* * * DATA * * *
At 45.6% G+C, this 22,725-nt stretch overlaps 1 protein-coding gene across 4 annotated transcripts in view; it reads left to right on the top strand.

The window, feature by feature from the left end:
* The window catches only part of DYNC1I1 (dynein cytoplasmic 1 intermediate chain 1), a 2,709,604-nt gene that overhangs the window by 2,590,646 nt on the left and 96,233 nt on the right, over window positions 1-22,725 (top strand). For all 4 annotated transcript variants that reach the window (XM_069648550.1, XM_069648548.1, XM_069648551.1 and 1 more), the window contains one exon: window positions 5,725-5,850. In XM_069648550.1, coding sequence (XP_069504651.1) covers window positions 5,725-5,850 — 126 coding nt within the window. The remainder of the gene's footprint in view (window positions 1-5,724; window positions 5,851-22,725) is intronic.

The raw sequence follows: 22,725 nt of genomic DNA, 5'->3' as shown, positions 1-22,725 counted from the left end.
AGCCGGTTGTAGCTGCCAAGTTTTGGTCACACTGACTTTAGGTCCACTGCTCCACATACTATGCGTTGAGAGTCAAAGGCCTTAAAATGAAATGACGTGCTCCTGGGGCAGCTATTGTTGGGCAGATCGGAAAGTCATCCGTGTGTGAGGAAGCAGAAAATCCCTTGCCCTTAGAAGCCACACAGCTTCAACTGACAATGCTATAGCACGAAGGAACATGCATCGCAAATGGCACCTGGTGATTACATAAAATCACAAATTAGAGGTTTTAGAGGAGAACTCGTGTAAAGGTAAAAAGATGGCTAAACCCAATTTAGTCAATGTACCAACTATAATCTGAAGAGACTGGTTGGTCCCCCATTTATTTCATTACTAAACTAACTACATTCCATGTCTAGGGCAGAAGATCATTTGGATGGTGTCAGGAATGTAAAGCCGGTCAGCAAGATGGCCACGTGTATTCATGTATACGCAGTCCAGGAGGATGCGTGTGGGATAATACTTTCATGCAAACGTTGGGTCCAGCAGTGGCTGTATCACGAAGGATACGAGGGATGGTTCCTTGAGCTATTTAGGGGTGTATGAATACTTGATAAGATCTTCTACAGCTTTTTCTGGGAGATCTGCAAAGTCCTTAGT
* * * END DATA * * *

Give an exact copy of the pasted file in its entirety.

At 45.6% G+C, this 22,725-nt stretch overlaps 1 protein-coding gene across 4 annotated transcripts in view; it reads left to right on the top strand.

The window, feature by feature from the left end:
* The window catches only part of DYNC1I1 (dynein cytoplasmic 1 intermediate chain 1), a 2,709,604-nt gene that overhangs the window by 2,590,646 nt on the left and 96,233 nt on the right, over window positions 1-22,725 (top strand). For all 4 annotated transcript variants that reach the window (XM_069648550.1, XM_069648548.1, XM_069648551.1 and 1 more), the window contains one exon: window positions 5,725-5,850. In XM_069648550.1, coding sequence (XP_069504651.1) covers window positions 5,725-5,850 — 126 coding nt within the window. The remainder of the gene's footprint in view (window positions 1-5,724; window positions 5,851-22,725) is intronic.

The raw sequence follows: 22,725 nt of genomic DNA, 5'->3' as shown, positions 1-22,725 counted from the left end.
AGCCGGTTGTAGCTGCCAAGTTTTGGTCACACTGACTTTAGGTCCACTGCTCCACATACTATGCGTTGAGAGTCAAAGGCCTTAAAATGAAATGACGTGCTCCTGGGGCAGCTATTGTTGGGCAGATCGGAAAGTCATCCGTGTGTGAGGAAGCAGAAAATCCCTTGCCCTTAGAAGCCACACAGCTTCAACTGACAATGCTATAGCACGAAGGAACATGCATCGCAAATGGCACCTGGTGATTACATAAAATCACAAATTAGAGGTTTTAGAGGAGAACTCGTGTAAAGGTAAAAAGATGGCTAAACCCAATTTAGTCAATGTACCAACTATAATCTGAAGAGACTGGTTGGTCCCCCATTTATTTCATTACTAAACTAACTACATTCCATGTCTAGGGCAGAAGATCATTTGGATGGTGTCAGGAATGTAAAGCCGGTCAGCAAGATGGCCACGTGTATTCATGTATACGCAGTCCAGGAGGATGCGTGTGGGATAATACTTTCATGCAAACGTTGGGTCCAGCAGTGGCTGTATCACGAAGGATACGAGGGATGGTTCCTTGAGCTATTTAGGGGTGTATGAATACTTGATAAGATCTTCTACAGCTTTTTCTGGGAGATCTGCAAAGTCCTTAGT